Supporting Learning Through Effective Revision Techniques

Class Teaching

revdoc

The 15 minute forum tonight was led by yours truly.  As Y11 begin the final countdown from mock exams to the their final exams in the summer, Andy Tharby and I have been reviewing the resources and guidance that we give them, to support their revision.  Over the years this has accumulated into a large booklet full of revision ‘advice’.  The problem is that this booklet has become far too big and contains too many techniques and so ends up adding to their confusion!  Furthermore, many of the techniques are questionable.  So, we looked to the paper above (download here) to gain some clarity.

In the paper, Dunlosky et al identify the most effective techniques to support learning, that could be used for revision.  Before this though, they also identify some common revision techniques that have been shown to have very little effect on learning.

rev3

Three commonly used revision techniques…

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Hopemongering For Year 5

jonny walker teaching

Nousheen WorkNo teacher is madly keen about going ‘on record’ to declare that they wish to bring misery into pupils lives. Today, I did. In the unit we put together on Global Citizenship for my Year 5 Class, I have very self-consciously wanted to bring the realities of the modern world to the children. What I have found so far is something powerful.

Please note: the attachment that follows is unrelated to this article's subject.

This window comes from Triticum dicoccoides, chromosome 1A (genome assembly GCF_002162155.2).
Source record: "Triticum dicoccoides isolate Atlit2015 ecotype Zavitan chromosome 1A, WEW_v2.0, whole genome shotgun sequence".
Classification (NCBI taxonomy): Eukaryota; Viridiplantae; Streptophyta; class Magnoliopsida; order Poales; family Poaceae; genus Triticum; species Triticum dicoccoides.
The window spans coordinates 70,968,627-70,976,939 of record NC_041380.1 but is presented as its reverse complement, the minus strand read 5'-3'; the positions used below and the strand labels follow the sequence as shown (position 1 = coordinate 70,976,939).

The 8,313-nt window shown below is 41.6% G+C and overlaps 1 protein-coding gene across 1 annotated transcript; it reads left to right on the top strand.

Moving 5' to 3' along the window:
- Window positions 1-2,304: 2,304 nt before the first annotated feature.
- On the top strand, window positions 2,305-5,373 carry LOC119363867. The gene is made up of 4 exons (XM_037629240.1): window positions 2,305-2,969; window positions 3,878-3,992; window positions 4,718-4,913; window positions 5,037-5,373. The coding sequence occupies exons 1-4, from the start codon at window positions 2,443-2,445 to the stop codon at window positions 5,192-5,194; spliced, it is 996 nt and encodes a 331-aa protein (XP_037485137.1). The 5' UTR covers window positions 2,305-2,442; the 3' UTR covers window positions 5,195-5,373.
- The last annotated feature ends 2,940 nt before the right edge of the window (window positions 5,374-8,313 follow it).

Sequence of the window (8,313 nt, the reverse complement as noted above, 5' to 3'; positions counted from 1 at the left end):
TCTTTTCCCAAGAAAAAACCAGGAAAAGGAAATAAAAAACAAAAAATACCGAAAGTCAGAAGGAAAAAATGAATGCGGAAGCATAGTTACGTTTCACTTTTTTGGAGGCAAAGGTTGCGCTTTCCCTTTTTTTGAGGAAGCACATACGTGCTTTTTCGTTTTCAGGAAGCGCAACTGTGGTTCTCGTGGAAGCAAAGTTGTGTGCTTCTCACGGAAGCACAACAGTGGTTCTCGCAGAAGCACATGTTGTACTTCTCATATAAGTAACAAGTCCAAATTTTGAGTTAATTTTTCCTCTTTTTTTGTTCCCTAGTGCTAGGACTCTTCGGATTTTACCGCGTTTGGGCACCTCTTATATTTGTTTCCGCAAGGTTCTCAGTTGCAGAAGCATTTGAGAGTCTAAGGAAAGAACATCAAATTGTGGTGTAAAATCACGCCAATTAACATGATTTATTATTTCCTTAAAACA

Hopemongering. It is a term I have taken from the writings of Herbert Kohl and it is central to my teaching of ‘the big questions’. To be a Hopemonger as a teacher is to ensure that even in the darkest of times, you indicate the potential for things to get better. Part of me thinks that children should be protected from the woe of the world –  the seemingly immovable forces that as adults we have come to see as unalterable reminders of the grimness of existence –…

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This much I know about…the workload debate

johntomsett

I have been a teacher for 26 years, a Headteacher for 11 years and, at the age of 50, this much I know about the workload debate.

I’ve just completed a 63 hour week; by the time I get to Sunday bed time that figure will be 70 hours plus. I write that as a fact, not a complaint. From doing my bus duty to leading an eight hour strategy meeting with Headteacher colleagues to teaching Economics A level, I love my job.

None of us working in schools goes underground to dig coal. In relative terms, our working conditions are pretty good. We have long holidays. As Shakespeare said, working with young people, Physics the subject, makes old hearts fresh. Our teaching always has the potential to be joyous.

It’s a year this weekend since I wrote about how my job has impacted upon my relationship with my…

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